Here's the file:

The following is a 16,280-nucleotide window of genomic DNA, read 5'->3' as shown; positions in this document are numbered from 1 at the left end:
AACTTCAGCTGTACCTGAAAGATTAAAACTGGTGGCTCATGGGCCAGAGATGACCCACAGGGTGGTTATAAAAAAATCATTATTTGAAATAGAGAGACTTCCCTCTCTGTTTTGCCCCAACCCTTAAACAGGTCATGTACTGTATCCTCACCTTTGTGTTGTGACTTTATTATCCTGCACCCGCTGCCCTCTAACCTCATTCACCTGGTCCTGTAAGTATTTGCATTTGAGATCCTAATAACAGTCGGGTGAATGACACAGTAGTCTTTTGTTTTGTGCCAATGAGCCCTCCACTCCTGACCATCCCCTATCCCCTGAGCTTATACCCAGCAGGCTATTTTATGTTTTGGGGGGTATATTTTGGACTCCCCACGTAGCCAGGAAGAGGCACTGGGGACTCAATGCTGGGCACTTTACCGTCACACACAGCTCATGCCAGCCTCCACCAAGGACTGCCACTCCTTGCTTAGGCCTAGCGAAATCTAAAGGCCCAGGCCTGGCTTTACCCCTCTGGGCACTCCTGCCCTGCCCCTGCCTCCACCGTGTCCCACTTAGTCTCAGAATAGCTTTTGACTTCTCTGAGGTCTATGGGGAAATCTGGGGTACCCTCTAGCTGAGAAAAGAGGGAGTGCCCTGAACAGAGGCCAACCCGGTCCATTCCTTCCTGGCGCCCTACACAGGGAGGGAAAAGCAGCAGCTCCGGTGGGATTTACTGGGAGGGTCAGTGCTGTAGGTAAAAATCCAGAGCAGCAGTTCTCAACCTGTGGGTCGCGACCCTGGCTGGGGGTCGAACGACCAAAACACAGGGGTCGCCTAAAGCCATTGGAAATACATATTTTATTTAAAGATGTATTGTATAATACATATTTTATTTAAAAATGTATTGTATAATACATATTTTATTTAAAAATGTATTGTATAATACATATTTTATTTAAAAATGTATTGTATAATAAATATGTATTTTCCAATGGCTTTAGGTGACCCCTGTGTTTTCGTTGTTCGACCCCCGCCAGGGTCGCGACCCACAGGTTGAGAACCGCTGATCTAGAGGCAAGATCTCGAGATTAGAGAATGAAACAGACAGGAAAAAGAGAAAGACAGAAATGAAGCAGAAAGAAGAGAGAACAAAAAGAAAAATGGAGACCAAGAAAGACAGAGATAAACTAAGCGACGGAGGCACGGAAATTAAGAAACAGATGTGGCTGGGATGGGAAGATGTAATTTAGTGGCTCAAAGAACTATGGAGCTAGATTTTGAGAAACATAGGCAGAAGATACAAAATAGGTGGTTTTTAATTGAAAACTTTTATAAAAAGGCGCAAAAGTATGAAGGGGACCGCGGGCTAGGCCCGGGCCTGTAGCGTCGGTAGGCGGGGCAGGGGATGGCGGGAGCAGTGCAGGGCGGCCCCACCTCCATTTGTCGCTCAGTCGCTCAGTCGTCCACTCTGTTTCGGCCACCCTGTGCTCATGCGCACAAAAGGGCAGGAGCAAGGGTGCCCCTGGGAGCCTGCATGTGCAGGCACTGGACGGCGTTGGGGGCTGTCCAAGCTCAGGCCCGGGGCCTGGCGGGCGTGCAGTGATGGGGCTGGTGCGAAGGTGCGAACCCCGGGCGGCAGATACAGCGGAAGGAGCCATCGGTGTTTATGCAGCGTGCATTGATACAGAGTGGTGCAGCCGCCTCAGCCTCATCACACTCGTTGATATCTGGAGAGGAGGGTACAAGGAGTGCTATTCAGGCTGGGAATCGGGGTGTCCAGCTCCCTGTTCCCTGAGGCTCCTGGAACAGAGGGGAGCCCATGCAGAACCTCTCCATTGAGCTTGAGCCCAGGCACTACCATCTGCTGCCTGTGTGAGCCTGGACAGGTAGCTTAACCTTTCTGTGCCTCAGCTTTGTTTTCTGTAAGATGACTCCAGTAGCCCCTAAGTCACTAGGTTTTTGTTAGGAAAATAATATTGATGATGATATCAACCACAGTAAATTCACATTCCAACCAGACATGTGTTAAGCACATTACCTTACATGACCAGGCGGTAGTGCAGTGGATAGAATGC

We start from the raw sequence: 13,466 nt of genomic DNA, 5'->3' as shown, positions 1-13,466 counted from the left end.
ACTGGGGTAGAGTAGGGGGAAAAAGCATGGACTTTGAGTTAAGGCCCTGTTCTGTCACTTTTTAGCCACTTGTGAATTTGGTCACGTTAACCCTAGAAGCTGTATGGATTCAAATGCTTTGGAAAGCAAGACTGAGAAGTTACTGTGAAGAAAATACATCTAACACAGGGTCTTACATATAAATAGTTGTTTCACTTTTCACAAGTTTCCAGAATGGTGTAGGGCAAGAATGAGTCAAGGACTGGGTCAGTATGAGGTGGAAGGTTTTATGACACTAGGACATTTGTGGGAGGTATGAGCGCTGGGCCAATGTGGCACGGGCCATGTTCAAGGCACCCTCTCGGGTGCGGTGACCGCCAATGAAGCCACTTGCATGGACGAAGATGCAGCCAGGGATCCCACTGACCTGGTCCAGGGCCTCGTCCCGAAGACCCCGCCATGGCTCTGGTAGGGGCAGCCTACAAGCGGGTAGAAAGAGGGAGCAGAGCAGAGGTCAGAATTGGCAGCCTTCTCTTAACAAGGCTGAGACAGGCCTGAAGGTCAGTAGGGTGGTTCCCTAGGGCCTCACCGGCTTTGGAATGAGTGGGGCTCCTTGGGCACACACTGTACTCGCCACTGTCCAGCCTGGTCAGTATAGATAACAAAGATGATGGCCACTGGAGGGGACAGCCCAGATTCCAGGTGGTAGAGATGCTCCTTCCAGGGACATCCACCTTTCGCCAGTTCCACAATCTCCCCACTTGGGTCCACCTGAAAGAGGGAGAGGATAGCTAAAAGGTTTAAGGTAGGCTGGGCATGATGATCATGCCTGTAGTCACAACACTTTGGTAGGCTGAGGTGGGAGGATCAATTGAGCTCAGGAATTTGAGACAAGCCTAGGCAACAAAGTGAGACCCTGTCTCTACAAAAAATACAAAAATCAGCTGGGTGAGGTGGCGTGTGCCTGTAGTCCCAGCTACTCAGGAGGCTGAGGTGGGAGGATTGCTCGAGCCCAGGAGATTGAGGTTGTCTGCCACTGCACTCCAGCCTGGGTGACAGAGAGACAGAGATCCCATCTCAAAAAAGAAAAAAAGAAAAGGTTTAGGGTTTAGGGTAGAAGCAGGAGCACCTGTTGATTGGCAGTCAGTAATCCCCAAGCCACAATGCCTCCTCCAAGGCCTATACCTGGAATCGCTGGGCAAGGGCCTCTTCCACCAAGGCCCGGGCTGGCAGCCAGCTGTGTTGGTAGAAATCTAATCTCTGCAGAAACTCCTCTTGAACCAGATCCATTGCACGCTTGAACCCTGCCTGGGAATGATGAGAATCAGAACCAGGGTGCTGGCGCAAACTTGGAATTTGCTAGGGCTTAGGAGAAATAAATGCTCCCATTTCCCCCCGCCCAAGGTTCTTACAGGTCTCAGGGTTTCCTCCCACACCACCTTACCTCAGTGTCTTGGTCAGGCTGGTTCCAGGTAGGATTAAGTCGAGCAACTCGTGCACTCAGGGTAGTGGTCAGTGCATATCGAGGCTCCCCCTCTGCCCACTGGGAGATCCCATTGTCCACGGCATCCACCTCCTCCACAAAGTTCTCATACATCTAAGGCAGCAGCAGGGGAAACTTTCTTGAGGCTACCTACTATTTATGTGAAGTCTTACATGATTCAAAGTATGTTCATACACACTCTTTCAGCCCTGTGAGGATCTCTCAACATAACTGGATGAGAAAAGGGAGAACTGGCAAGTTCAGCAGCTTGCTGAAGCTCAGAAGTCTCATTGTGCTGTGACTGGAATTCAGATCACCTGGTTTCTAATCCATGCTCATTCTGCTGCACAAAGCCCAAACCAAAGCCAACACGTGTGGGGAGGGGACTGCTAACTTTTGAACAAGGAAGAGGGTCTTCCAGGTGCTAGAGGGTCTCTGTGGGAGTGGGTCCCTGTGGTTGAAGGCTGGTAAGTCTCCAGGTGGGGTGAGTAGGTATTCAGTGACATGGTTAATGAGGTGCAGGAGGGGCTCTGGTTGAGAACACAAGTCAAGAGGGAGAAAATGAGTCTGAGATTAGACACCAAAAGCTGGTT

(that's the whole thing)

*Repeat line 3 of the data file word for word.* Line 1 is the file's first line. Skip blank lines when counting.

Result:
We start from the raw sequence: 13,466 nt of genomic DNA, 5'->3' as shown, positions 1-13,466 counted from the left end.